Quantitative evaluation of the muscle viscoelasticity and tone is important in preventing secondary disorders after SCI. The Modified Ashworth Scale (MAS) is generally used to measure muscle tone and spasticity,9 but this score lacks adequate sensitivity to distinguish the contributions from the mechanical and neural components.10 In a study of the neural profile after SCI, we reported that spinal reflex excitability in participants experiencing both complete and incomplete SCI are significantly higher than the excitability in healthy young participants, but the Hmax/Mmax did not change significantly in incomplete SCI participants.11 In addition, the change in Hmax/Mmax was not associated with the chronicity of injury in SCI participants. Muscle viscoelasticity is a significant contributor to muscle tone, and it is therefore necessary to understand not only the neural but also the mechanical properties of the paralyzed region in SCI patients. To date, the relationship between the mechanical properties and the duration of injury has not been reported. This information could guide clinicians in determining the appropriate intervention for the patient’s pathologic condition.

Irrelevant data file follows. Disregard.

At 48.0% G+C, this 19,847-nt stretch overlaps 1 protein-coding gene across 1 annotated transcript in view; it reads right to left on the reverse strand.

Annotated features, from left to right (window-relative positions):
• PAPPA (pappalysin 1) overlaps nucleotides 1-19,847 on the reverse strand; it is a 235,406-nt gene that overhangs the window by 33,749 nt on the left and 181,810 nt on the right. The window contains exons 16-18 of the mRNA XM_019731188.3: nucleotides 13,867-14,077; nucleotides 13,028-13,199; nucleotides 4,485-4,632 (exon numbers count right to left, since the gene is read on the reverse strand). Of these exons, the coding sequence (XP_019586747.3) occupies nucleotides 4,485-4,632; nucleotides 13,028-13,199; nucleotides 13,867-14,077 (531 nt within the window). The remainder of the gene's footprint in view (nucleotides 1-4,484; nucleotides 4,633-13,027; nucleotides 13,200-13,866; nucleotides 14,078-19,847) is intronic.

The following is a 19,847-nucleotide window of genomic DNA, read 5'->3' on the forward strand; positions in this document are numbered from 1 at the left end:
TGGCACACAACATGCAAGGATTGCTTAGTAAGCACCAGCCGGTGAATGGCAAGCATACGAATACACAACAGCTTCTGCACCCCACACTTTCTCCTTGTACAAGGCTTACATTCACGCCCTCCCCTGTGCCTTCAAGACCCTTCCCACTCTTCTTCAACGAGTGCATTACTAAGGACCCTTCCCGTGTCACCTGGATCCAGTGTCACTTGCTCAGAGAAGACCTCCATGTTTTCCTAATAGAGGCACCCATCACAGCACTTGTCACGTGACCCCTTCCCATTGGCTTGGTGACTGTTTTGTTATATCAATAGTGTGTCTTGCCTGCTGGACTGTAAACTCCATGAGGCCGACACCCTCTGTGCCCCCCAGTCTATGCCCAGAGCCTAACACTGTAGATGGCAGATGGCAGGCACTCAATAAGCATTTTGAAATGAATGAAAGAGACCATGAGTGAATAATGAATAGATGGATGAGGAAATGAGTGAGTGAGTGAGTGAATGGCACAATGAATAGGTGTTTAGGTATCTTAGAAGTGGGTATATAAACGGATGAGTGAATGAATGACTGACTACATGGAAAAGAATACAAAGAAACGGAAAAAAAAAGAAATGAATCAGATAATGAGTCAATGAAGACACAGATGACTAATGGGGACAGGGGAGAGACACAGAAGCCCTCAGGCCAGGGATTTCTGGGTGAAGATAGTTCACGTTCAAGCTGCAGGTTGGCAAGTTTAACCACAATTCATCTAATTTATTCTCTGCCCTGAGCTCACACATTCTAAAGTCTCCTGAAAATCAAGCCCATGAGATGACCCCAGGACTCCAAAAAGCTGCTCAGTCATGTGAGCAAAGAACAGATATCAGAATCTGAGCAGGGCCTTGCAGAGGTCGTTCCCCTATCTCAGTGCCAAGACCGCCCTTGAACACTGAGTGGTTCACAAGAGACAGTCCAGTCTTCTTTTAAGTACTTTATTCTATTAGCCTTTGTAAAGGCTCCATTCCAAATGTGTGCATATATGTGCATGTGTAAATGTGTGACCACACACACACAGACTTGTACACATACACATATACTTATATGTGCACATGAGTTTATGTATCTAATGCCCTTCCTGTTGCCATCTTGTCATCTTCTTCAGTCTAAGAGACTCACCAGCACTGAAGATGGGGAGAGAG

The objective of the present study is to determine the effect of injury duration on plantar-flexor elastic properties in individuals with chronic SCI and spasticity.
Patients and methods
Sixteen participants diagnosed with SCI (age, 33±9 years; height, 172±7 cm; weight, 62±10 kg; injury localization, C6-T12; injury duration, 11–371 months) and spasticity (10 complete and 6 incomplete), five participants with complete SCI without spasticity (age, 30±7 years; height, 174±4 cm; weight, 67±14 kg; injury localization, T9–L3; injury duration, 12–213 months) and 13 healthy control participants (age, 27±5 years; height, 169±10 cm; weight, 62±10 kg; 10 male and 3 female) participated in this study. The population demographics are summarized in Table 1. There was no statistical age difference among the three groups (SCI participants with spasticity, SCI participants without spasticity and healthy participants; F-value=2.075, P=0.1422). Each participant provided written informed consent for the experimental procedure, which was approved by the National Rehabilitation Center for Persons with Disabilities (NRCD).